Saturday, February 24, 2018

Open Space: It’s time to eliminate tuition in Canada

September 7, 2016 by Josh Christopher, contributing writer

Tuition should be eliminated, and we the students need to make that happen.

For many years I’ve heard warning klaxons signal the approach of the debt apocalypse. Social spending must be cut due to constant budget shortfalls; in other news, our corporate benefactors will abandon us if we do not lower their taxes and entice them to keep jobs in Canada. Something seems amiss.

Education has long been a casualty of these government hatchet men. Since 1992, federal cash transfers to provinces for post-secondary education have declined from 0.41 percent to 0.2 percent of gross domestic product. Over the same period, undergraduate tuition has soared by 238 percent. So, college and university funding has been halved, while tuition has more than doubled.

When money is charged for education, it becomes a privilege, not a right. Students paying interest on loans are actually paying more for their education than those who can afford to pay up front. These reductions in social services catapult Canadians back to the cruelty of the Great Depression.

This story originally appeared in our September 7, 2016 issue.

This story originally appeared in our September 7, 2016 issue.

Why should we not all share the cost of education as we all share the cost of health care?

Finland, Germany, and Norway provide tuition-free post-secondary education to their students, including their international students. Canada is leaving students out in the cold.

How can we return to a more fair and inclusive country? The students of Quebec pay the second-lowest tuition in Canada for a very good reason: civil unrest.

In February 2012, Quebec’s Jean Charest Liberal government raised tuition by 82 percent over five years. 300,000 students responded by boycotting their classes and taking to the streets across the province for over 100 days and nights of raucous protests. Not to be ignored, students banged pots and pans throughout the night. Many marched in their underwear to gain attention despite the brisk Montreal air. Rain, snow, and sleet did not deter them.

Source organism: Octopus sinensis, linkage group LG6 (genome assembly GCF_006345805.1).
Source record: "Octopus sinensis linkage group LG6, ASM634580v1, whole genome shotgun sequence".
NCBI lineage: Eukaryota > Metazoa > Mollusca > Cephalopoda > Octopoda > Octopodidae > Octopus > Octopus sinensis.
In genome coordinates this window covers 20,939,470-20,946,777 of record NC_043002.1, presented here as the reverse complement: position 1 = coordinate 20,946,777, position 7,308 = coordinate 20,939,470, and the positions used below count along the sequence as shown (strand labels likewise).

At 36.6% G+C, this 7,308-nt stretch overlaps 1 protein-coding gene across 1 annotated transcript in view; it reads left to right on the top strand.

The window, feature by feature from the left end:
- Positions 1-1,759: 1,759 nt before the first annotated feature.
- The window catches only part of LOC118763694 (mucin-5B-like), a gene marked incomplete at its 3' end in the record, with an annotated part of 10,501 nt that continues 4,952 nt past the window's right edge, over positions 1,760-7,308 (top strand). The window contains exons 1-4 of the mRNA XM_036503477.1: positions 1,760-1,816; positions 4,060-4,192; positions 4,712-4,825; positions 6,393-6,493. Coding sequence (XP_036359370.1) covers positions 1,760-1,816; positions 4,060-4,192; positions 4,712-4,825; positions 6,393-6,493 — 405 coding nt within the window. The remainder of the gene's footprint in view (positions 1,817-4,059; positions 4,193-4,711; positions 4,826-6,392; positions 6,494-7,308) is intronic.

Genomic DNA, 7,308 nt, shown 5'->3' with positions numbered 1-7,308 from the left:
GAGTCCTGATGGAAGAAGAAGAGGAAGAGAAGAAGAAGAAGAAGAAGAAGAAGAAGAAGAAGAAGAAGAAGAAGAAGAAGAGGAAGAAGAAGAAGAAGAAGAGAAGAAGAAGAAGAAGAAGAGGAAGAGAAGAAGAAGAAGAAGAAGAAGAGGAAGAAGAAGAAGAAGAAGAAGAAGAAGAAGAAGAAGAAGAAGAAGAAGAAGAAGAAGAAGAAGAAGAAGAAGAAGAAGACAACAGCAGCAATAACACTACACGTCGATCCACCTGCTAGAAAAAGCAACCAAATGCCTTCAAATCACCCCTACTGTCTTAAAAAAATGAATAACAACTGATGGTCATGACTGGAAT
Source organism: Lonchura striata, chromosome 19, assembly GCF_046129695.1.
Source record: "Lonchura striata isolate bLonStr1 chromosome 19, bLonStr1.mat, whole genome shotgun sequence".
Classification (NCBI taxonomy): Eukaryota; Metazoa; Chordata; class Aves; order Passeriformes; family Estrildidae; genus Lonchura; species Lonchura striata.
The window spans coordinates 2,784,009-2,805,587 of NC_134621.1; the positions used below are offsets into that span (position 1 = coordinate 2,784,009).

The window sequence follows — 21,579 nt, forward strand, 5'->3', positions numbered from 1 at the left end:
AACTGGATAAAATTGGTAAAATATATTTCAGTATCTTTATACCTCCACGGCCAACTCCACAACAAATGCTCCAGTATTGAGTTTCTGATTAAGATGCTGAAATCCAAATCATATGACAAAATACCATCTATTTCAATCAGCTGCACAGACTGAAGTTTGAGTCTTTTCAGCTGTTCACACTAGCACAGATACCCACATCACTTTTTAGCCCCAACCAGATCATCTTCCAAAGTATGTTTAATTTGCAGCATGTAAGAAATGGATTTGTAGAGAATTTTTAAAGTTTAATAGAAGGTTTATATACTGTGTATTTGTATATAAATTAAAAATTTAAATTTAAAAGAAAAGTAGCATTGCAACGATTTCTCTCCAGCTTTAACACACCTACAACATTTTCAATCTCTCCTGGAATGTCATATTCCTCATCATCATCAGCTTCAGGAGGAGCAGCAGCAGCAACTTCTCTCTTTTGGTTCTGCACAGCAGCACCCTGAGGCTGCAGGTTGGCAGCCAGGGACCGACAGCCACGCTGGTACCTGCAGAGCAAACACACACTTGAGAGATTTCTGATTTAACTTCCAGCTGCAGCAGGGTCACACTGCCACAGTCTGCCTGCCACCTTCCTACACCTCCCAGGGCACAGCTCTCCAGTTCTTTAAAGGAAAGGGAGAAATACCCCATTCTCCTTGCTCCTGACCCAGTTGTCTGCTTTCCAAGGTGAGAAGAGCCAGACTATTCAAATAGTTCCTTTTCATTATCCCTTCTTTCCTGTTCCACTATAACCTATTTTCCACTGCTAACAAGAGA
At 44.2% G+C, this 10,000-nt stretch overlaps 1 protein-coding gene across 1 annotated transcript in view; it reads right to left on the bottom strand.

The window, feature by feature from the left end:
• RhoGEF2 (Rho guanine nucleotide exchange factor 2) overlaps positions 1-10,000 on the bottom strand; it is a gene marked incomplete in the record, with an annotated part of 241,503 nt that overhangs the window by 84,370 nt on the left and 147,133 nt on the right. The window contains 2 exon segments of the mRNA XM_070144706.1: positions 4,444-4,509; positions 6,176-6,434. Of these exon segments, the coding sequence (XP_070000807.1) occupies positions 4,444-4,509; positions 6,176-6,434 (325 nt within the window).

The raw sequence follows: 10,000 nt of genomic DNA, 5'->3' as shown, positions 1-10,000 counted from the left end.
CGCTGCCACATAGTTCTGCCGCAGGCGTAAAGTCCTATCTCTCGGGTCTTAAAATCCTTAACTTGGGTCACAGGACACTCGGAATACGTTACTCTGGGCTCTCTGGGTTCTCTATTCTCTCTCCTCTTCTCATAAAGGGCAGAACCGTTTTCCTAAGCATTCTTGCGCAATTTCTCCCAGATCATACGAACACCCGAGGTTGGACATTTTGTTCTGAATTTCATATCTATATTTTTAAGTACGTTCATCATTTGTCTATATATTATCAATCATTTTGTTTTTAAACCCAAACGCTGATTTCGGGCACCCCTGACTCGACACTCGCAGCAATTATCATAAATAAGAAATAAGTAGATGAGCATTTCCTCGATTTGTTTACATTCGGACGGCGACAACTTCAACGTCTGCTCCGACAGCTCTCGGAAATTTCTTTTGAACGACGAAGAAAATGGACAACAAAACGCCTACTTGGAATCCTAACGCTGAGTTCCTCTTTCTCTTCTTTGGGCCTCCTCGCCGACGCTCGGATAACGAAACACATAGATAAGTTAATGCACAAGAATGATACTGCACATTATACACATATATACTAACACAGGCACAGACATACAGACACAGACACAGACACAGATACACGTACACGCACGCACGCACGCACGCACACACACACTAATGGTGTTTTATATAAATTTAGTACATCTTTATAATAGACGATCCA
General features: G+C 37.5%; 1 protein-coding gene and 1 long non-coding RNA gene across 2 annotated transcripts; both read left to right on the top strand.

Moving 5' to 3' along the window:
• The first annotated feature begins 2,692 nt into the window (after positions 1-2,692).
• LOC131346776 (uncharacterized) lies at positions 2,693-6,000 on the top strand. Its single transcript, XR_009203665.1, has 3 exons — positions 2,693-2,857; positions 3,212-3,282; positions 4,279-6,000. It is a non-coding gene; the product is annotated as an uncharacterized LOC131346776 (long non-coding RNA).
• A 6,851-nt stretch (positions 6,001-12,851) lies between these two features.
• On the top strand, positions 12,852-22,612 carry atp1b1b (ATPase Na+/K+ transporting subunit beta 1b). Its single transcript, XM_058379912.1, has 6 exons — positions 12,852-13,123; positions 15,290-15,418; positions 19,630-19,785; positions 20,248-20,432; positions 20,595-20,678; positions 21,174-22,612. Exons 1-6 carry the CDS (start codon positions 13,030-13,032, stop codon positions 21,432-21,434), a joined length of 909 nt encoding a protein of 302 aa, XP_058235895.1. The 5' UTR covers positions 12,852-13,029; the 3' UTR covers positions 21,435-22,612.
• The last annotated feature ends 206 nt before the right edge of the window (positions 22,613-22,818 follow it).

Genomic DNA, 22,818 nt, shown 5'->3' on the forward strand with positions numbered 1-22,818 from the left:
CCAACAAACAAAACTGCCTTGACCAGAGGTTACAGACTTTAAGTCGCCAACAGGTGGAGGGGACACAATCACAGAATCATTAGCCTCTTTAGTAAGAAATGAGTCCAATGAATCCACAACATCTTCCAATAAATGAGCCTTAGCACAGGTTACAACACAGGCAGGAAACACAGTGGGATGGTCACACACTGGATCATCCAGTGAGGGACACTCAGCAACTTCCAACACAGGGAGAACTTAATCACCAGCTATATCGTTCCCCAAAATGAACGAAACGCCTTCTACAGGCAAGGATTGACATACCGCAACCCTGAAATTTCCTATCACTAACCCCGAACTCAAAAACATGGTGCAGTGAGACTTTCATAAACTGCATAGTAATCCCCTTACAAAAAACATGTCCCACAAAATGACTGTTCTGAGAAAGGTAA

The protests were a big reason why the Liberals lost in an election later that year. The Liberals’ successors, Pauline Marois’ Parti Quebecois, proposed a yearly three-percent tuition hike, declaring that “the social crisis is behind us.” Hours later, thousands marched with signs saying that “social peace is behind us.” They demanded the complete elimination of tuition, not a small increase.

Today, the government of British Columbia is slapping students with a two-percent yearly increase to our already astronomical “student taxes,” which are 63 percent higher than Quebec’s.

It’s easy to think, “What can I do? I’m only one person.” Such apathy is our worst enemy, but there is also power in that statement. I am one citizen. Every time I join with other citizens, “I” becomes “we,” and our power multiplies.

The tyranny of tuition ends when we say it ends. Following in Quebec students’ footsteps can begin by attending Camosun College Student Society meetings and seeking others who share our outrage. You are not alone.

So don’t give in to despair. If Europe can provide free education and if Quebec can provide it at drastically lower levels, then tuition can be eliminated nationwide.

One thing is certain, though: we need to fight for it, because it will not be handed to us.

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